Me: Cool. Pics are on the craigslist posting 7:55 PM
Me: I can’t really ship it because of various reasons. 7:56 PM
+12242028827: tell me the reason 7:57 PM
Me: Btw. I work for PayPal just so you know 7:57 PM
+12242028827: so what does that mean to me now? 7:57 PM
Me: Can you pick up in person or have someone pick up? 7:58 PM
Me: I am cool with you using paypal. Please pay to this cell phone 8:01 PM
Me: No bringing in email addresses 8:01 PM
+12242028827: what are you saying since 8:02 PM
Me: I am saying I am ready to do the deal if you can pay me with paypal 8:04 PM
+12242028827: i told you already 8:06 PM
Me: ?? 8:07 PM
+12242028827: get back to me with your paypal email address for the payment 8:08 PM
Me: ***************@**.com 8:09 PM
Me: Or you can send payment to 814 *** **** using the paypal app 8:09 PM
+12242028827: okay 8:10 PM
+12242028827: send me the pics to my email,firstname.lastname@example.org, so i will proceed with the payment now,get back to me when am done 8:11 PM
Me: Cool. Let me confirm I have received the payment. 8:12 PM
BAD: How many customers churned (went dormant) last month?
GOOD: What percentage of our customers are expected to churn in the next few months and why?
BETTER: What short term impact can we have on our business by reducing customer churn and what options do we have to do that?
Needless to say, bad questions get bad answers. As business leaders we often approach our data science and analytic teams with very specific questions. In most cases asking specific questions gets us very specific answers, which alone is useless. In this case, the good and better questions are likely to generate some very useful and actionable analysis.
Good data/analytics questions seek to get three things out of the answers or analysis. These are:
Insight - Something you didn’t know before
Action - Asking for possible solutions
Time - In a time-frame that your actions can have an impact
What you want is information (not data)
INSIGHTFUL The answer should provide some new thought or idea that was not apparent before. For example,being told about your organization’s market share that you didn’t know before or your customer life time value. To ask questions that generate insight you should almost never ask for absolute numbers. Instead, ask for ratios and percentages of how data points compare.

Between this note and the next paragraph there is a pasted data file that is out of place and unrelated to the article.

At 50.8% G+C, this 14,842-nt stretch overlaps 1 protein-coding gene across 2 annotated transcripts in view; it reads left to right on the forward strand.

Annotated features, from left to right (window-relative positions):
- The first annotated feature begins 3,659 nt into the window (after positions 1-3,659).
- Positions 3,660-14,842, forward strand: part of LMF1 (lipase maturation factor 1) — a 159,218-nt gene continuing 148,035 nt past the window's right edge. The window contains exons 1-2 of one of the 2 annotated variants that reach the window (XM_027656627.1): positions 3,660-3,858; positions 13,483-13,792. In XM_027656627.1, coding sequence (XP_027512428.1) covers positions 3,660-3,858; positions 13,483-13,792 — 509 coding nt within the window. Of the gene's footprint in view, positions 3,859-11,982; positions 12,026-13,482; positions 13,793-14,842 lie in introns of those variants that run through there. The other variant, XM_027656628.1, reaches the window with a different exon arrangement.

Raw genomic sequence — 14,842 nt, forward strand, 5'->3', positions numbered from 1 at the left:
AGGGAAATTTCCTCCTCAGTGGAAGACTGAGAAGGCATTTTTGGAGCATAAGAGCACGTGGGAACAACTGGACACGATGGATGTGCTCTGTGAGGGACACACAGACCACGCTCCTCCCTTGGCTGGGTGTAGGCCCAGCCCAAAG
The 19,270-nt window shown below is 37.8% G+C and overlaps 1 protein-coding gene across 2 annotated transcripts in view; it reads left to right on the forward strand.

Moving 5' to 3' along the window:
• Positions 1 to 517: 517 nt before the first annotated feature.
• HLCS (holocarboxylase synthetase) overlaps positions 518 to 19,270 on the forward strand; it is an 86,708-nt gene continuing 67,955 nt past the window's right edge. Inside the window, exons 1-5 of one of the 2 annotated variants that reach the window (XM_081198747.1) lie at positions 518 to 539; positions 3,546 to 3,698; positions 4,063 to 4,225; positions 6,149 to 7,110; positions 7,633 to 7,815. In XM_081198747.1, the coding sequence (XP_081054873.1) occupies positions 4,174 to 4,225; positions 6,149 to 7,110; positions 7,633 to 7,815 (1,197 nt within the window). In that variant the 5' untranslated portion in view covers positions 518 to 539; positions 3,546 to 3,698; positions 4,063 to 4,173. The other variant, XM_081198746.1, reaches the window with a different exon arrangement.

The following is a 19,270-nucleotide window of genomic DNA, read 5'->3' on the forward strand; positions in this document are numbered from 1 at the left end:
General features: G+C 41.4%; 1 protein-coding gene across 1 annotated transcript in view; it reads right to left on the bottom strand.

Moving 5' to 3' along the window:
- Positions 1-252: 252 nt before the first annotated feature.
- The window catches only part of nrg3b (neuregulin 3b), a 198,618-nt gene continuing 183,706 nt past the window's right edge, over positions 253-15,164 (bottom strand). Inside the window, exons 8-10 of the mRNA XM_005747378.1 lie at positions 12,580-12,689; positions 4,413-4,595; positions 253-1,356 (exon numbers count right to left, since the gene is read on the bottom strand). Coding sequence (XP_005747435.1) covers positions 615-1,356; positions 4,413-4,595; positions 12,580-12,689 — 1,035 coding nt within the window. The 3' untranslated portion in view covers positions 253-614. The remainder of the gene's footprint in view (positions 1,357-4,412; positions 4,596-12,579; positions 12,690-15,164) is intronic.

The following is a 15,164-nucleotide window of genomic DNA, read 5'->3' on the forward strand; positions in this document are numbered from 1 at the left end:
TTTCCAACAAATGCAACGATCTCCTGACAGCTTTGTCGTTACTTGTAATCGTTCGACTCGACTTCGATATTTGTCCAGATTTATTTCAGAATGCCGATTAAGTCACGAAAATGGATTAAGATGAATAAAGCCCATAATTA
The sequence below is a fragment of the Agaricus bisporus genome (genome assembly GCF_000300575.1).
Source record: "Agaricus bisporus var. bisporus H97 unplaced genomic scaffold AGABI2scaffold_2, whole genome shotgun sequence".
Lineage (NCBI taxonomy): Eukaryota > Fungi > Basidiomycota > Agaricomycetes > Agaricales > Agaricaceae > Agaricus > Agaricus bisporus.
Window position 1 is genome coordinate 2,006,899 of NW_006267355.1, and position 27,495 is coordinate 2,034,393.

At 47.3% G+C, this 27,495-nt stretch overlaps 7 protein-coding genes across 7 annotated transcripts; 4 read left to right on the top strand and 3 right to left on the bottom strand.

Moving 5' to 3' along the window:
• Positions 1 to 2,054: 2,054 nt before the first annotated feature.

ACTIONABLE An insight is still pretty useless if you can’t do much about it. If you were simply told what your market share was, that’s not so useful. However, if you were told of a market share shift because your competitor was introducing a new product at a lower price point, that would be actionable.
TIMELY Ask questions that don’t generate a rear view mirror answer. While historic data can help generate trends, it is the ‘prediction’ that’s valuable. For example, instead of finding out your current market share, it might be better asking what is the predicted market share in the next few months. Another important aspect of timeliness is the reproduction and periodic rerun of the analysis so that it continues to provide insights. You want your analysts to automate this process as well so that they are not spinning their wheels each week or month doing the same thing.
Business insights extracted through data mining are valuable for a very short period of time
Just because your organization has Saleforce.com or an Oracle database doesn’t mean you should be going out and hiring a team of data scientists to work full-time. The value of insights that these professionals generate, tends to diminish over time if no new data-sets are being populated or expanded as a result of growing business operations.
Data-sets, like gold mines, are finite and vary based on the three V’s (volume, variety and velocity). Looking from an organization’s leadership perspective, insights discovery typically takes place in four stages.
Initial Stage (Finding the gold mine)
The value an organization gets out of data sets varies over time, but for most typical engagements the process is very similar. The figure below is an abstract view of how much value is generated over time (Note that this figure is not cumulative) during each of the aforementioned stages.